Château de Vallery
The Early Renaissance French Château de Vallery, in Vallery, in the département of Yonne in the Burgundy region of France, was built in 1548 for Jacques d'Albon de Saint-André, marquis de Fronsac, a court favorite of Henri II and maréchal de France. It was never completed, and what remains of it has been mutilated. The site he chose was the ancient château-fort of Vallery, dating in part to the early thirteenth century; he purchased it 16 April 1548. Traces of walls and fortified towers remain at the site. The architect was the king's architect, Pierre Lescot, who also built the hôtel particulier of the Maréchal in Paris (demolished). Vallery's facades, today of brick with stone quoins and details, were originally covered with red and black marble.
Works at Vallery were interrupted by the king's death (1559), followed by that of the Maréchal (1562). Two years later his widow passed Vallery to Louis I de Bourbon, prince de Condé, who decorated the ceilings of the south wing: Francesco Primaticcio provided some of the internal decoration in the manner of his School of Fontainebleau. Engravings of Vallery and its parterre gardens at this time appeared in Jacques Androuet du Cerceau's Les plus excellents bastiments de France.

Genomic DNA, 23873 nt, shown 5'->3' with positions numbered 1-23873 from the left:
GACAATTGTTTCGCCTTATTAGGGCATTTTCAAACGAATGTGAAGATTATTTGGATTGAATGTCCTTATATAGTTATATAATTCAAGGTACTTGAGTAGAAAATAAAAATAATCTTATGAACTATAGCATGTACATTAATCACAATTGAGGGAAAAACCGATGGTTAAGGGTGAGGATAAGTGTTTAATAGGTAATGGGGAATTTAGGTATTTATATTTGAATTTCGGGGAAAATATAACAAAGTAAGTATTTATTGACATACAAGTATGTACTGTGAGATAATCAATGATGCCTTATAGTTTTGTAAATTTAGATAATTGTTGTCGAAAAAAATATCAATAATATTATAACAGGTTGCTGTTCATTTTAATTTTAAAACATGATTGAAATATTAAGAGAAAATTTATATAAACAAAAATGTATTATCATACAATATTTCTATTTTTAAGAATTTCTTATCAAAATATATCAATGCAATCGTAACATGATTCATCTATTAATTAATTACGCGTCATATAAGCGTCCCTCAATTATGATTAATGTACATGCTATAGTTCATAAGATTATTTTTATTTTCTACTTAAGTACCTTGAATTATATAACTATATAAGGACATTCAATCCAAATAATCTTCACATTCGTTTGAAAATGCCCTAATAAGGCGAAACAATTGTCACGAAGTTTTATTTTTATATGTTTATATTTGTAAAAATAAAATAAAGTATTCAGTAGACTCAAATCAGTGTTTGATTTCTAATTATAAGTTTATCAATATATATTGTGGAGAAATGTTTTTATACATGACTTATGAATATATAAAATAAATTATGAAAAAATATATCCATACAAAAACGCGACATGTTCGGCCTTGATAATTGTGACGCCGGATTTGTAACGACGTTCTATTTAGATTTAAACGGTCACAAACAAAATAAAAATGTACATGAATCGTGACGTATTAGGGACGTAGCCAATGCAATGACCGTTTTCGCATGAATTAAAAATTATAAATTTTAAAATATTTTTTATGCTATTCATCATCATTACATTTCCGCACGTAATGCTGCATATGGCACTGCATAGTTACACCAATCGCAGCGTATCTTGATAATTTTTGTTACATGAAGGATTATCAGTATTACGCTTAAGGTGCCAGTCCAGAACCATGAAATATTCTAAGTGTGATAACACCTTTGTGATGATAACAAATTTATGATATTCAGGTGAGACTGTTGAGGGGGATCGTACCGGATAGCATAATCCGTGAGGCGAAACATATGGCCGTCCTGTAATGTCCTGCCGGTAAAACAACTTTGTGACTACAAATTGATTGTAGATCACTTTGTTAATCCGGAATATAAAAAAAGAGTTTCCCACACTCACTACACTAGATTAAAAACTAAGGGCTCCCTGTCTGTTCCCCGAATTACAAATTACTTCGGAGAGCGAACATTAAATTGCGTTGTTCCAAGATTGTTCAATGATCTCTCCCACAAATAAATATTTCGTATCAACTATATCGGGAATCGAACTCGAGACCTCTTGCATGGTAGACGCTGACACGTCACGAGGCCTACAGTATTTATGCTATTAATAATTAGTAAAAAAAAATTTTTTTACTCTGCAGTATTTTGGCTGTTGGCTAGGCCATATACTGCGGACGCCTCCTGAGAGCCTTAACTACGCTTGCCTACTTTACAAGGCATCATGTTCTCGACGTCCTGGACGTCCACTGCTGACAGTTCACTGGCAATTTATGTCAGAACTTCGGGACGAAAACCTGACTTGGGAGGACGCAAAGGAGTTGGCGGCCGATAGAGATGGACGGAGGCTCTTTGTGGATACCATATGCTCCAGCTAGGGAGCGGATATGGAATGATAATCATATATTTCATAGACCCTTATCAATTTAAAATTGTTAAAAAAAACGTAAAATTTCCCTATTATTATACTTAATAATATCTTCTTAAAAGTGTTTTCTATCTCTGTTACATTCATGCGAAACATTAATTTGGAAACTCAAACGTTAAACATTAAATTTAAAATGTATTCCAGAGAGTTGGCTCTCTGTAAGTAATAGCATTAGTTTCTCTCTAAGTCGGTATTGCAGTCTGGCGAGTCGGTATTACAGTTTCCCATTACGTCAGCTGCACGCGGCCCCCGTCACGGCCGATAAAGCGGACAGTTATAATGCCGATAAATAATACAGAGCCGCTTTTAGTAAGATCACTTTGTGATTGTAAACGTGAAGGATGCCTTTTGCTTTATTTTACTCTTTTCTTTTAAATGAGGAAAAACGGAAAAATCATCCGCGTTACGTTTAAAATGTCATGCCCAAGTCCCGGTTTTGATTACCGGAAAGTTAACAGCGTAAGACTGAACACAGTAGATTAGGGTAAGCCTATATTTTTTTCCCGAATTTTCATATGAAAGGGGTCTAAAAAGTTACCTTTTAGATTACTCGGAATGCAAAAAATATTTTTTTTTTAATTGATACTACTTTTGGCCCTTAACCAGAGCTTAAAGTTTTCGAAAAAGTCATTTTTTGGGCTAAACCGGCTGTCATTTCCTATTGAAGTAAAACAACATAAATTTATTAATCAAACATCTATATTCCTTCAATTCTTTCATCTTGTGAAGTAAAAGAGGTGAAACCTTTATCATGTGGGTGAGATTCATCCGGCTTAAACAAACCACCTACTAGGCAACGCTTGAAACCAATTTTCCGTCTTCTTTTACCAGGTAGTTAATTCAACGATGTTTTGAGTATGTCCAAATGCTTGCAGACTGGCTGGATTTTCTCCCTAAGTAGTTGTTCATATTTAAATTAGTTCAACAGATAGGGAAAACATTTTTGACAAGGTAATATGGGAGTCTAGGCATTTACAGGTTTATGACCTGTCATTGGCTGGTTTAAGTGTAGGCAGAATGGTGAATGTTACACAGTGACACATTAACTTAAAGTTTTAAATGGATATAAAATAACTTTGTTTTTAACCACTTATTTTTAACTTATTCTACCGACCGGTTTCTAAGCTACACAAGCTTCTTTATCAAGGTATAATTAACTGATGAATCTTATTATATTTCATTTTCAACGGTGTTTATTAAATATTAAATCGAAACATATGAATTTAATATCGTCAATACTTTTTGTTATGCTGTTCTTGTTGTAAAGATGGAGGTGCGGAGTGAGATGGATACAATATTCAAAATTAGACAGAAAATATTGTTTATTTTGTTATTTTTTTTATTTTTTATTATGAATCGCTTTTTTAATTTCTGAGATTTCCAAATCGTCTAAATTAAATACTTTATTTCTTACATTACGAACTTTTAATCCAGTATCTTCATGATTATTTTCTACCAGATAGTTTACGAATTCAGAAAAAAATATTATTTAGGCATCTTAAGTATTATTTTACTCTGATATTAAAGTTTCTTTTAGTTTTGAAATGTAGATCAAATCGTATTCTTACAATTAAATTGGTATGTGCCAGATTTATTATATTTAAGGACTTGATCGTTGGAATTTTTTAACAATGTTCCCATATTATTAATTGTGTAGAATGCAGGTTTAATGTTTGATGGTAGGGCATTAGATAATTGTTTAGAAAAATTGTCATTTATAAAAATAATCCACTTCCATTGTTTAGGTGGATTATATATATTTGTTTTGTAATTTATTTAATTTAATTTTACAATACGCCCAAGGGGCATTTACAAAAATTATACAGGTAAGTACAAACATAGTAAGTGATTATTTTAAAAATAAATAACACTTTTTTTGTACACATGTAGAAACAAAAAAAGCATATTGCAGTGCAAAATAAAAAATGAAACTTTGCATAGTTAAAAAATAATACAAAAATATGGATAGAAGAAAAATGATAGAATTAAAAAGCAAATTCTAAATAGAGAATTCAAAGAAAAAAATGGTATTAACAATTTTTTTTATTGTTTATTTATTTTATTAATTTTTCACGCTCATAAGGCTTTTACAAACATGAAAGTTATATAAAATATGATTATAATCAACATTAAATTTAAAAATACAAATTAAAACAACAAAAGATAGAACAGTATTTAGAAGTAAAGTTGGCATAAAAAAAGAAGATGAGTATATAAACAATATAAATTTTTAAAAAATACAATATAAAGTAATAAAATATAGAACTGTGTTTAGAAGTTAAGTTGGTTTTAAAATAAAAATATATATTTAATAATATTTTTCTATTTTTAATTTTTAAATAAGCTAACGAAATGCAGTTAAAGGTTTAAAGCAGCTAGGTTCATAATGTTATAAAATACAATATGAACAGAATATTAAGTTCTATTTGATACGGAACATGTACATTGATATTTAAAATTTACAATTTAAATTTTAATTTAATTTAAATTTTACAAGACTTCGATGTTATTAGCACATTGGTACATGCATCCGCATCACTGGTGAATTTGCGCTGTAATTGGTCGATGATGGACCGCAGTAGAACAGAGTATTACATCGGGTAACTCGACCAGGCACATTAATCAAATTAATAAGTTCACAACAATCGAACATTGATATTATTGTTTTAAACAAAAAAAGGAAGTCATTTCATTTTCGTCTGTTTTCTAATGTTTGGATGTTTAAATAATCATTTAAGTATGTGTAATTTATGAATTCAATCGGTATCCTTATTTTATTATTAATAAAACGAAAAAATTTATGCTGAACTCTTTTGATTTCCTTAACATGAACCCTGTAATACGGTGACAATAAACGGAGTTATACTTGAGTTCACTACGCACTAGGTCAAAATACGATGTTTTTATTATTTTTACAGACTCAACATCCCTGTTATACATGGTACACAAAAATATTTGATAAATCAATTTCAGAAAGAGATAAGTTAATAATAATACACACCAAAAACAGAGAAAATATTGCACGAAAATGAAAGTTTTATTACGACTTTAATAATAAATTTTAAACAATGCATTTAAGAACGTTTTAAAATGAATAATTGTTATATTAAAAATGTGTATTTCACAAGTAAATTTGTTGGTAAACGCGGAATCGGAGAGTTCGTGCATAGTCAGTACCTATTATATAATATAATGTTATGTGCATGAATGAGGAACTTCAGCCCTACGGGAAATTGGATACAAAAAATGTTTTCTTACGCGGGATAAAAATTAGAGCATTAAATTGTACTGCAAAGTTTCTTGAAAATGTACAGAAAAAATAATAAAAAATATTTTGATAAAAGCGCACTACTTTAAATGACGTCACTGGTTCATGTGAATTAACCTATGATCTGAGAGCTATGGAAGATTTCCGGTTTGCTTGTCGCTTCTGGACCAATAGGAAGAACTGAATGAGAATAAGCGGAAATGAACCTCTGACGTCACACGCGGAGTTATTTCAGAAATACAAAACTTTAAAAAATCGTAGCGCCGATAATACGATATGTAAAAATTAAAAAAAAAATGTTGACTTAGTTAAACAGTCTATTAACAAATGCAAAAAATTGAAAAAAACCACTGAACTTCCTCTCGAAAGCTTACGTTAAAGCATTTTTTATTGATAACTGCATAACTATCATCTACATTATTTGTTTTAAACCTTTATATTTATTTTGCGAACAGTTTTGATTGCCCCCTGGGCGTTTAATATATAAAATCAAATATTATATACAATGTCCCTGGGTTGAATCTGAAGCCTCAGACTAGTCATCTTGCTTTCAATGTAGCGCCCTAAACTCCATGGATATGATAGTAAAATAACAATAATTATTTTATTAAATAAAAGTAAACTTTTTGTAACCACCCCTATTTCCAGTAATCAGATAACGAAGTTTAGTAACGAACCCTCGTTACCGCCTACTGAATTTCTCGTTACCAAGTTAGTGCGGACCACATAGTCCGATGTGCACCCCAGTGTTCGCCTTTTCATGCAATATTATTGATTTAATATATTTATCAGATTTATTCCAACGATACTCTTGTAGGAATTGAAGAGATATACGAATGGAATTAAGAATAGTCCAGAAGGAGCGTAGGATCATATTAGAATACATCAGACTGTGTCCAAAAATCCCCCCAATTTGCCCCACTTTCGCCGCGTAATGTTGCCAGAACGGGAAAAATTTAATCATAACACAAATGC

In the church is the grand marble tomb of Henry II de Bourbon, prince de Condé (1588–1646), designed by the illustrious sculptor Gilles Guérin. After 1682 (when drawings by Sengre, now at the Musée Condé in Chantilly, were made) the south wing, which was the main corps de logis was demolished, under Louise-Anne de Bourbon-Condé, Mlle de Sens (1695–1768), daughter of Louis III de Bourbon, prince de Condé, leaving the west wing, a grand gallery supported on an arcade, which was now closed in, and the southwest corner pavilion. In 1747 the heiress Elisabeth de Condé sold the château; it suffered further demolitions and alterations, and in the twentieth century it lay for some time abandoned. More recently its Grande Galerie has had its partitions removed and is restored to its original dimensions; the château is currently rented for wedding parties.
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